MIT introduces autonomous robots that form various structures

autonomous blocks

Groups of simple, working together robots can unlock stealthy abilities for achieving complex tasks. Getting these robots to attain a true hive-like mind of coordination, however, has proved to be a problem.

In an effort to modify this, a team from MIT’s Computer Science and Artificial Intelligence Laboratory (CSAIL) came up with an amazingly simple scheme: self-assembling robotic cubes that can climb over and around one another, jump through the air, and move across the ground.

Six years after the project’s first repetition, the robots can now “interact” with one other using a barcode-like system on each surface of the block that lets the modules to recognize one other. The independent fleet of 16 blocks can now complete simple tasks or behaviors, such as forming a line, tracking light, or following arrows.

Within each modular, “M-Block” is a flywheel that rotates at 20,000 revolutions per minute, using angular momentum when the flywheel is braked. On each frame and every face are permanent magnets that allow any two cubes attach to each other.

While the cubes can’t be influenced quite as easily as, say, those from the video game “Minecraft,” the team visualizes strong applications in scrutiny, and ultimately disaster response. Visualize a burning building where a staircase has vanished. In the upcoming days, you can imagine merely throwing M-Blocks on the ground, and watching them construct out a temporary staircase for climbing up to the roof, or down to the basement to save victims.

“M stands for magnet, motion and magic,” says MIT Professor and CSAIL Director Daniela Rus. “’Motion,’ because the cubes can move by hopping. ‘Magnet,’ because the cubes can attach to other cubes using magnets, and once connected, they can move together and join to assemble structures. ‘Magic,’ because we don’t see any working parts, and the cube seems to be driven by magic.”

While the mechanism is quite complex on the inside, the exterior is just the contrary, which enables more strong connections. Apart from inspection and rescue, the researchers also imagine using the blocks for things like manufacturing, gaming, and health care.

“The unique thing about our method is that it’s cheap, strong, and potentially simpler to scale to a million modules,” says CSAIL PhD student John Romanishin, lead author on a new research paper about the system. “M-Blocks can move in a general way. Other robotic systems have much more complex movement mechanisms that necessitate many steps, but our system is more scalable.”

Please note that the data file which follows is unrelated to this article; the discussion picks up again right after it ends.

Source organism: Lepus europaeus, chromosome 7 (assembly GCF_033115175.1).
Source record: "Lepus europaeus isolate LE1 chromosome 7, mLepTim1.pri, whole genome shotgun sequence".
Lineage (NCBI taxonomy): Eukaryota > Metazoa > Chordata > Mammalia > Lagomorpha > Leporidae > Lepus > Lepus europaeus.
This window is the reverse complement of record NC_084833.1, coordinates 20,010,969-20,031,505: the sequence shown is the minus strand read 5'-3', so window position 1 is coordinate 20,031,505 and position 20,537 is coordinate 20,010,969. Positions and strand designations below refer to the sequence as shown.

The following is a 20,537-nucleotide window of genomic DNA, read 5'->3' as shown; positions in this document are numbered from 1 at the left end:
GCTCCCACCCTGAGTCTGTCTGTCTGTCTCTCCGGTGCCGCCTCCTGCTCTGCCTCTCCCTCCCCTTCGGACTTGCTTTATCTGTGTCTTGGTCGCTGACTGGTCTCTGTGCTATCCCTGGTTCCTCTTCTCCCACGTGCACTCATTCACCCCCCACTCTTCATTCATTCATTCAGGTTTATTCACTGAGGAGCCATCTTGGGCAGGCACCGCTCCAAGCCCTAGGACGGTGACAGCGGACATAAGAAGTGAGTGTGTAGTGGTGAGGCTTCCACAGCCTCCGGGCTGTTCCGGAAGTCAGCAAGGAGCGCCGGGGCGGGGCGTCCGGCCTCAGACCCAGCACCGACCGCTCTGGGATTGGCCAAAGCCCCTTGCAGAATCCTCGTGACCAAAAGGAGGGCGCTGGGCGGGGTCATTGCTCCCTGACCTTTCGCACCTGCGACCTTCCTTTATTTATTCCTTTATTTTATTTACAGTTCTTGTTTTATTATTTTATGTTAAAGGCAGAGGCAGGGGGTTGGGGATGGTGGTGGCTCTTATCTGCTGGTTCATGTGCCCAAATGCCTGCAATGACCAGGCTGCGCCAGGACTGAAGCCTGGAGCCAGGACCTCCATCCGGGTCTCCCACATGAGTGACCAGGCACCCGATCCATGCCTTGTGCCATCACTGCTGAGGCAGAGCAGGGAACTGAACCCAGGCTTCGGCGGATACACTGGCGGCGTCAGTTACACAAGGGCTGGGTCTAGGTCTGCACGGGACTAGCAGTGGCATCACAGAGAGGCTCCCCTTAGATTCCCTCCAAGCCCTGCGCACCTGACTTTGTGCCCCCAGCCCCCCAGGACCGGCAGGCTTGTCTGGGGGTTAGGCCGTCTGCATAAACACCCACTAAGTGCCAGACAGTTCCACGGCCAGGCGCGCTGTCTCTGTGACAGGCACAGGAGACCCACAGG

Romanishin wrote the paper together with Rus and undergraduate student John Mamish of the University of Michigan. They had shown the paper on M-blocks at IEEE’s International Conference on Intelligent Robots and Systems in November in Macau.

Earlier modular robot systems usually tackle movement using unit modules with miniature robotic arms known as external actuators. These systems need a lot of coordination for even the simplest movements, with multiple commands for one hop or jump.

On the communication side, other attempts have included the use of radio waves or infrared light, which can quickly get awkward: If you have lots of robots in a small area and they’re all trying to send one other signals, it opens up a messy channel of confusion and conflict.

When a system uses radio signals to interconnect, the signals can intervene with each other when there are numerous radios in a small volume.

Previously in 2013, the team built out its mechanism for M-Blocks. They made six-faced cubes that move about using force called “inertial forces.” This means that, rather than using moving arms that help join the constructions, the blocks have a mass inside of them which they “throw” against the surface of the module, which allows the block to rotate and move.

Each module can move in four basic directions when placed on any one of the six faces, which results in 24 diverse movement directions. Minus the little arms and appendages sticking out of the blocks, it’s a lot easier for them to avoid collisions and stay free of damage.

Knowing that the team had undertaken the physical hurdles, the crucial challenge still persisted: How to make these cubes interconnect and reliably recognize the configuration of neighboring modules?

Romanishin came up with algorithms made to assist the robots accomplish simple tasks, or “behaviors,” which led them to the solution of a barcode-like system where the robots can sense the identity and face of what other blocks they’re linked to.

In one testing, the team had the modules turn into a line from a random structure, and they watched if the modules could decide the specific way that they were connected to each other. If they weren’t, they’d have to choose a direction and roll that way until they reached on the end of the line.

Fundamentally, the blocks used the configuration of how they’re connected to each other in order to direct the motion that they choose to move — and 90 percent of the M-Blocks accomplished in getting into a line.

The group notes that building out the electronics was very challenging, especially when trying to fit complicated hardware inside such a small package. To make the M-Block groups a larger reality, the team wants just that — increasingly more robots to make bigger swarms with stronger abilities for various structures.

The project was partly supported by the National Science Foundation and Amazon Robotics.

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